Narine: I was forced to do it because I said I would. And I did! Then in 2004, there was a seminar on palliative care in Salzburg, and Grant said, "Apply!". I went to there.

I'm ashamed to say this now, but back then I thought: "What kind of speciality is this?! Only old people deal with it, I won't do this!" I was 40 years old, 40 something. And there were women about the age I am now. But I still became interested and began to understand what they were talking about.

"There was absolutely nothing. And we just started teaching each other. And we went to doctors like missionaries."

Ksenia: Was there no training back then?

Narine: Absolutely nothing. We even had a case later. I had been training doctors for a long time, but I had no certificate! Many times I appealed to the ministry with a request: "Open this option that if a person 'brings' a speciality to the country, 'teleports' it, give a certificate or specification." Nothing came of it. And we just started teaching each other to make this certificate. Fantastic!

Then, since I worked at the medical institute and there was a question about training, and I already worked at YSU (Yerevan State University), I also started teaching (palliative care). So I got involved in this.

Then a movement began in Armenia. The idea of palliative care started spreading among specialists, lawyers, and then the ministry workers — they became very interested. Suren Krmoyan was then the deputy minister of health, a very good promoter, very helpful.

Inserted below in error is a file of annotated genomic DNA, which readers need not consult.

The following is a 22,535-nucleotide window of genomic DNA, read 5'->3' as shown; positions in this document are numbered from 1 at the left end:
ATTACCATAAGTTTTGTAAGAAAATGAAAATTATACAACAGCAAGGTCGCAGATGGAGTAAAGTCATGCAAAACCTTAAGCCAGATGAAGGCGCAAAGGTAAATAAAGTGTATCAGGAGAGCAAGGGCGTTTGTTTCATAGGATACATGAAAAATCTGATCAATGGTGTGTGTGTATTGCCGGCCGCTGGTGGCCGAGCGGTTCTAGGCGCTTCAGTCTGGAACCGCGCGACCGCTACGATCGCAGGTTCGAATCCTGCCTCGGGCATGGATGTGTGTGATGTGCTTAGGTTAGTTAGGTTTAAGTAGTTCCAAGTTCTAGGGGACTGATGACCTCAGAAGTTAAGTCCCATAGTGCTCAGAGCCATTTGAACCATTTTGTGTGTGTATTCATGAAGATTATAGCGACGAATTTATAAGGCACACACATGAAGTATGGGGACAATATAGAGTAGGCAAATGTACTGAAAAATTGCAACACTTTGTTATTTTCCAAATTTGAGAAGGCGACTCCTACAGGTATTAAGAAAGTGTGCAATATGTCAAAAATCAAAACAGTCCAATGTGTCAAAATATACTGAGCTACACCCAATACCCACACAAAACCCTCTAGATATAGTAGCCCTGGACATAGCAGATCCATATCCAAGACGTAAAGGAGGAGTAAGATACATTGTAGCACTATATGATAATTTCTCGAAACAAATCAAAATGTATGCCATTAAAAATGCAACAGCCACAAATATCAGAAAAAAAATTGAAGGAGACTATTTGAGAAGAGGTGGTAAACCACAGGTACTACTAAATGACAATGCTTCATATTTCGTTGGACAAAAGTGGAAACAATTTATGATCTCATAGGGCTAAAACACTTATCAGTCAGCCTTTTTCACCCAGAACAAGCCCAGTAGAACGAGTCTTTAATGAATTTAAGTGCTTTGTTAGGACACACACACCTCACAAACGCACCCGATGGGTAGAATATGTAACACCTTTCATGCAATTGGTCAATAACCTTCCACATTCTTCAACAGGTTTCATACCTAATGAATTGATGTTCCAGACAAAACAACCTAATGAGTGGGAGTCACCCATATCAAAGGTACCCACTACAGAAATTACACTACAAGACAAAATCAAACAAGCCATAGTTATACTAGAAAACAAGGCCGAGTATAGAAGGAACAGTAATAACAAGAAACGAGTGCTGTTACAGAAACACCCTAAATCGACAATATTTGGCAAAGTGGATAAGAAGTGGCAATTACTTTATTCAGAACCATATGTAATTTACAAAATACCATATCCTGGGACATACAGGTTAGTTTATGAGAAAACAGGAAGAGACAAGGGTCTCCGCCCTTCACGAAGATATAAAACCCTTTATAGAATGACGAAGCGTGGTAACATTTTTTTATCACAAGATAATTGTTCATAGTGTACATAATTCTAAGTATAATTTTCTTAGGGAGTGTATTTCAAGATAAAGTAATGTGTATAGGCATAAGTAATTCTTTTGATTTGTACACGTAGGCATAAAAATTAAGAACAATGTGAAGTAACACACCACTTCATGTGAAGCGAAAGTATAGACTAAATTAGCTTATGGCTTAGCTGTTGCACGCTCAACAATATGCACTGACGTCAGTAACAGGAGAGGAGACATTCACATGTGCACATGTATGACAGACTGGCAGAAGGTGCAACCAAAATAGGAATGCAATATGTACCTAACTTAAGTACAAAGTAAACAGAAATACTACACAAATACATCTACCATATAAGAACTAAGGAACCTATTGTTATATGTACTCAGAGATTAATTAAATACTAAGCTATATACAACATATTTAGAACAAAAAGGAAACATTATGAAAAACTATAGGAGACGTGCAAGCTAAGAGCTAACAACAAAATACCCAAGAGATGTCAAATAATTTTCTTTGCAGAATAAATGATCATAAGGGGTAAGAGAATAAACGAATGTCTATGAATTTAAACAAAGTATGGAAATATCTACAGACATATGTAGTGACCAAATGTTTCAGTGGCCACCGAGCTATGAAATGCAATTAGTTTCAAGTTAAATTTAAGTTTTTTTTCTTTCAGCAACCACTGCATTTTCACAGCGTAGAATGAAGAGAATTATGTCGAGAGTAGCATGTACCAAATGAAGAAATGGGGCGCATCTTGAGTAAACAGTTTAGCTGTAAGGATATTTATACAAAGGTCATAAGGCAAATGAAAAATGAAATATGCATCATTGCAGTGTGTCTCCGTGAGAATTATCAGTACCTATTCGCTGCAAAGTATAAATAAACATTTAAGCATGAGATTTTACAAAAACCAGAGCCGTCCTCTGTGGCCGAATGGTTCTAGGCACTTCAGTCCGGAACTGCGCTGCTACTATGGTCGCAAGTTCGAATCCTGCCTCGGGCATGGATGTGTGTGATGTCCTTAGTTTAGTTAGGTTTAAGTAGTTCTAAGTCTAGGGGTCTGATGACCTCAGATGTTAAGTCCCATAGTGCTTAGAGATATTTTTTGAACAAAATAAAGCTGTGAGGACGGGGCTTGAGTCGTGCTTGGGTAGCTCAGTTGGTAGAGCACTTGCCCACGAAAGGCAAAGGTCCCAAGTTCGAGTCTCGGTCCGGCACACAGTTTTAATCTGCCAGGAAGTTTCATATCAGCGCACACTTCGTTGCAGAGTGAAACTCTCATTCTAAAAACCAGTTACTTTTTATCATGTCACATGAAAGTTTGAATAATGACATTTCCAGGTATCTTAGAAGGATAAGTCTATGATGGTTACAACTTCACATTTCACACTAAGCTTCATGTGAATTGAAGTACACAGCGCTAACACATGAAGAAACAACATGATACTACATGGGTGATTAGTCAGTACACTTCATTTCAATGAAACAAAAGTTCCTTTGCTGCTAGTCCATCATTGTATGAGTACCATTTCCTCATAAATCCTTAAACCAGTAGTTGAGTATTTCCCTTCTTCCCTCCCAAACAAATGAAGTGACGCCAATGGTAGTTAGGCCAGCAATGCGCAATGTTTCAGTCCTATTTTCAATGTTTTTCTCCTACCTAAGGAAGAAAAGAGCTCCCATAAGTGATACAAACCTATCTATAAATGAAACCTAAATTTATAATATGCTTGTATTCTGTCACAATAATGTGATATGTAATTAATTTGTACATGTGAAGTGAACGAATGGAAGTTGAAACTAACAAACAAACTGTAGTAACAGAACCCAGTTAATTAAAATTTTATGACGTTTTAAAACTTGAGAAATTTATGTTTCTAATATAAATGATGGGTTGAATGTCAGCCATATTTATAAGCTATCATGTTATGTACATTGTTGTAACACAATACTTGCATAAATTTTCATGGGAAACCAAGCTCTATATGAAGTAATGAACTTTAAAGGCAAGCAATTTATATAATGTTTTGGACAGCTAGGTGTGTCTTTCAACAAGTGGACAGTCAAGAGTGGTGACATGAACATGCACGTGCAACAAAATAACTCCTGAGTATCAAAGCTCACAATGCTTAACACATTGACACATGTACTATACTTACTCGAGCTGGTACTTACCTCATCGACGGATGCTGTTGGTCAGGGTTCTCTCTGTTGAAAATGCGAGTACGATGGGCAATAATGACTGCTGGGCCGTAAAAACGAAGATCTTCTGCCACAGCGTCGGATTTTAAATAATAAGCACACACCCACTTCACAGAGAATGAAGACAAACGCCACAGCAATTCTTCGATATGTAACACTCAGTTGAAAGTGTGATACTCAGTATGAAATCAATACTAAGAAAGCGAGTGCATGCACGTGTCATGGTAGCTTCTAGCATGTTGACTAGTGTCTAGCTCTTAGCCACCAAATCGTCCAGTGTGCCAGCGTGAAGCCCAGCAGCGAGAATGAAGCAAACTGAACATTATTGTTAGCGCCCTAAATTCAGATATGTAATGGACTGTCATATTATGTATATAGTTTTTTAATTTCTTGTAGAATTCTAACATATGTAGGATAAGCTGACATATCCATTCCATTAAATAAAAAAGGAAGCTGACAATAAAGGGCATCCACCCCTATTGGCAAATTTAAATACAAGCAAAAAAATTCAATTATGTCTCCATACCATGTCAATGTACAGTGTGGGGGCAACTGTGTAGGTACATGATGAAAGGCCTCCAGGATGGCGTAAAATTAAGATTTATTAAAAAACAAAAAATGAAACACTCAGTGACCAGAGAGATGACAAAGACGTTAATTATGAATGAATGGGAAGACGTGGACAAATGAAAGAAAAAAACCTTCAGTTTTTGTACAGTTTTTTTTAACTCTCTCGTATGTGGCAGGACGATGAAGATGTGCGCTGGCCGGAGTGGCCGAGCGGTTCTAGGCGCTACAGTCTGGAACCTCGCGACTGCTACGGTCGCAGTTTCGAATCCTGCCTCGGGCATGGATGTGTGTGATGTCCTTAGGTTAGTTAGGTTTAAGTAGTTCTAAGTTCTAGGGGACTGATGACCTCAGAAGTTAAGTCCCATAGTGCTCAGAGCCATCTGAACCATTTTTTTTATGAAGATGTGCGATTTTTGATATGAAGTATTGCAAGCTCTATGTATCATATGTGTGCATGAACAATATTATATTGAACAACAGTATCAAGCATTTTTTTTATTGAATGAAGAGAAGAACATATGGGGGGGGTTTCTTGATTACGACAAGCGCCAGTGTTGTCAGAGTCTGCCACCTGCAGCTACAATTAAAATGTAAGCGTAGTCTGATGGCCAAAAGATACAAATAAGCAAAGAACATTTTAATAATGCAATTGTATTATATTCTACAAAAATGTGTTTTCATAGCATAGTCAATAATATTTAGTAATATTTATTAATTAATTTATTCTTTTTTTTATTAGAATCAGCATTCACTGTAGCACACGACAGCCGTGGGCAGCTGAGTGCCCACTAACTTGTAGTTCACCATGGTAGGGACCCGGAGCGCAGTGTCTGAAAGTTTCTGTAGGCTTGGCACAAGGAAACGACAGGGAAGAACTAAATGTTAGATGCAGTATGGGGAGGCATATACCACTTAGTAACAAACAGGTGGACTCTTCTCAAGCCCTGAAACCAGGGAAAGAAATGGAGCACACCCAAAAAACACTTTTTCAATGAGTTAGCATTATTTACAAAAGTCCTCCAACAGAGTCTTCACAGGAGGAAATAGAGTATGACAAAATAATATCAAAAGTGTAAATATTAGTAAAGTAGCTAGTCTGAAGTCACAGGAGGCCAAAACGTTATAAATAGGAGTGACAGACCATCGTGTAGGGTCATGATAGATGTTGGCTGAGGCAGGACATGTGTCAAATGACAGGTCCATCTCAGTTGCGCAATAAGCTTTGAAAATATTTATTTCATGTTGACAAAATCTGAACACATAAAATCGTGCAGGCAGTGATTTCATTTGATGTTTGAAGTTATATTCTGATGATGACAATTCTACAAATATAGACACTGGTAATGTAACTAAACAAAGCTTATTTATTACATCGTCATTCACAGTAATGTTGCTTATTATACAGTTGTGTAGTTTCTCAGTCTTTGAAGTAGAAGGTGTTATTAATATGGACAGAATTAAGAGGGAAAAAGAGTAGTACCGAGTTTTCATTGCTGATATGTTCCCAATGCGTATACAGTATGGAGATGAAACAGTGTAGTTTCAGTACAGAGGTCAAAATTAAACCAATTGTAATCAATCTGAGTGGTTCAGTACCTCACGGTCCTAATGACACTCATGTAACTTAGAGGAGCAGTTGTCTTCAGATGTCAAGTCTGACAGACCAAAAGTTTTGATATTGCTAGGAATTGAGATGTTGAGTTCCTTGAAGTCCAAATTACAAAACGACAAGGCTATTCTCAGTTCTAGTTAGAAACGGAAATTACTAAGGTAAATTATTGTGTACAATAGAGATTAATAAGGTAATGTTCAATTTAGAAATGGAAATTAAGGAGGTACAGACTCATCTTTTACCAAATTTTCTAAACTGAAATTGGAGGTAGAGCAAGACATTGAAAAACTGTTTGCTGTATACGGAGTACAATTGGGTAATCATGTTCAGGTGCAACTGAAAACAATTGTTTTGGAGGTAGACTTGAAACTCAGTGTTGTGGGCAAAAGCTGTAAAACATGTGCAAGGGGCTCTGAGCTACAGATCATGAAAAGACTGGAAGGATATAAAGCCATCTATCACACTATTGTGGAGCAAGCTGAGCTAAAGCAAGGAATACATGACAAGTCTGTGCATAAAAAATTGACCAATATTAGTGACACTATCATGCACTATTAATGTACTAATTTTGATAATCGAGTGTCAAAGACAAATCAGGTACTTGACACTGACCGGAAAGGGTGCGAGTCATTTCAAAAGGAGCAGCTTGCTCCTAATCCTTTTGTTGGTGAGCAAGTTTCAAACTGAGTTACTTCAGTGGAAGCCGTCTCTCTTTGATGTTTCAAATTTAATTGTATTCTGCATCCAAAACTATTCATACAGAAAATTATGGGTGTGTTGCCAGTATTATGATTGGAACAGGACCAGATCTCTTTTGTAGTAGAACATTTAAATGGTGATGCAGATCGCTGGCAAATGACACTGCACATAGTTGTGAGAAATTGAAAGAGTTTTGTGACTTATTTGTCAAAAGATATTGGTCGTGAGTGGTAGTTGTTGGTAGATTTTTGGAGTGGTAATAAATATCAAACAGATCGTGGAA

On the other hand, if it weren't for the Open Society Foundations (OSF), we wouldn't have achieved anything. They took on all the funding. Training, trips, document development — it was all with their help.

Initially, everything was done with the help of NGOs. There was a legal clinic where I dealt with patients. I figured it all out, and gradually the ministry also started meeting us halfway. But only from 2010 to 2018, we had a new minister every year.

Now it's more stable, today's minister (Anahit Avanesyan) is more open-minded, it's easier with her, you just need to explain why and how. She is ready to listen. In general, it was a long road. And this serpentine path I showed you (in the webinar presentation) is not for nothing. When you just go uphill — it's already hard, and when it's like this "serpentine"...

Ksenia: And there are few of you!

Narine: There are few of us, and there is resistance — among doctors and society. Society does not understand what it is. Even the medical community did not understand. We gradually started to change this mentality bit by bit, explaining. I talked about it from every tire, and not just me. NGOs also constantly organized actions, round tables, and so on. Everything went in parallel.

Ksenia: If we talk about the dynamics of palliative care over the past 15 years in Armenia, it seems to have been quite intense?

Narine: More than that.